Choosing company culture over salary

Which is more important, your company culture or your salary? Why the former may mean more to job satisfaction…

Employers may think a competitive salary is all that’s needed to attract and retain talented team members. Yet, while salaries are clearly important, this way of thinking can be risky in times of skills shortage.

After all, the latest findings indicate that:

  • 57% of people believe their company culture has more of an effect on their job satisfaction than their salary level.
  • 75% would ‘consider’ an employer’s culture before even making a job application.
  • 63% think it’s one of the primary reasons they remain in their role.
  • And 70% of employees would start looking for a new job if their working culture ‘deteriorated’.
  • In addition, respondents favour businesses that represent a ‘clear mission and purpose’ (89%).

It’s not the first time we’ve read such stats. Back in the Spring, it was reported that employees would sacrifice their work-life balance in order to enjoy a positive environment.

Respondents even say they’d choose to work a 60-hour week rather than be a part of a business that ‘doesn’t value culture’.

What contributes to a positive company culture?

Business leaders will want to read this HR News post in full. In summary, there are many elements that contribute to a strong working culture. These include…

  • Respecting – and being fair to – the team
  • Displaying ‘trust and integrity’
  • A culture of teamwork
  • Being flexible/open to improvements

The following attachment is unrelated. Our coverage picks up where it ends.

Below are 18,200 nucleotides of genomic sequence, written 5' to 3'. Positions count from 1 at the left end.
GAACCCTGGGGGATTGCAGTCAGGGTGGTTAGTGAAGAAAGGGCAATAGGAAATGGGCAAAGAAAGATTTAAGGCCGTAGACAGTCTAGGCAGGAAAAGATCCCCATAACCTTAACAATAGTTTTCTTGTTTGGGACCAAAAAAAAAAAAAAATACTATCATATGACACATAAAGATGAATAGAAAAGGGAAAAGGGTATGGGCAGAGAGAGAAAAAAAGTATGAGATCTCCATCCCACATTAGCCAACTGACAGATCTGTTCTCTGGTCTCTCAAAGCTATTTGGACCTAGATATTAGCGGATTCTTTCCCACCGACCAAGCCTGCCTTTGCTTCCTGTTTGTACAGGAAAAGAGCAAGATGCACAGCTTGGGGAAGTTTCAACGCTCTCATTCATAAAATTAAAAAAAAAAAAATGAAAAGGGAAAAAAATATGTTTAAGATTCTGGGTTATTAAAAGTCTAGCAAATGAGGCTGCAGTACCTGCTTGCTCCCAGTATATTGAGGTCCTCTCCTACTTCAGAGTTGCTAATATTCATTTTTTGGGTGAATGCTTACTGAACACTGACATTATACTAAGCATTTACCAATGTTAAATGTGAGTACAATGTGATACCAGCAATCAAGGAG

• Using ‘pre-boarding’ strategies, such as workplace buddies and mentoring for soon-to-be employees
  • Providing continued support/guidance
  • Offering recognition and incentives
  • Flexible working opportunities
  • And strong working relationships (including those with management)

Recognition is also prioritised ahead of pay rises…

Once again, the above list calls to mind another research report.

  • More than 3/5 of employees would rather work for a company that expresses praise and thanks than to be paid 10% more without it.
  • Yet there’s a clear gap between hope and reality, as only 16% of managers think they’ve been given the tools and know-how to ‘recognise colleagues effectively’.

How do you learn more about an employer’s company culture?

Naturally, it can be hard to truly understand a business’s working culture until you’re actively a part of it. Yet there are some great clues to help you decide whether it’s the sort of place that you’d like to work…

  1. Have a really good look at the company’s website. This sounds obvious, but you’d be amazed at how many people just have a quick glance at the ‘about’ page. Take the time to really read what the business is highlighting about itself and its team.
  2. As well as reading the business’s latest news via their website and social feeds, see what others are saying about them. How do their employees talk about their work on Twitter, etc? Has anyone reviewed their experience of working for the company? The latter tends to be more common for larger regional/national employers. Of course, reviews can be subjective yet they can be helpful if you read them with a critical mind.
  3. Job advertisements can also provide some useful insights. Especially if there are mentions of team outings, company events, employee benefits, charity initiatives, etc.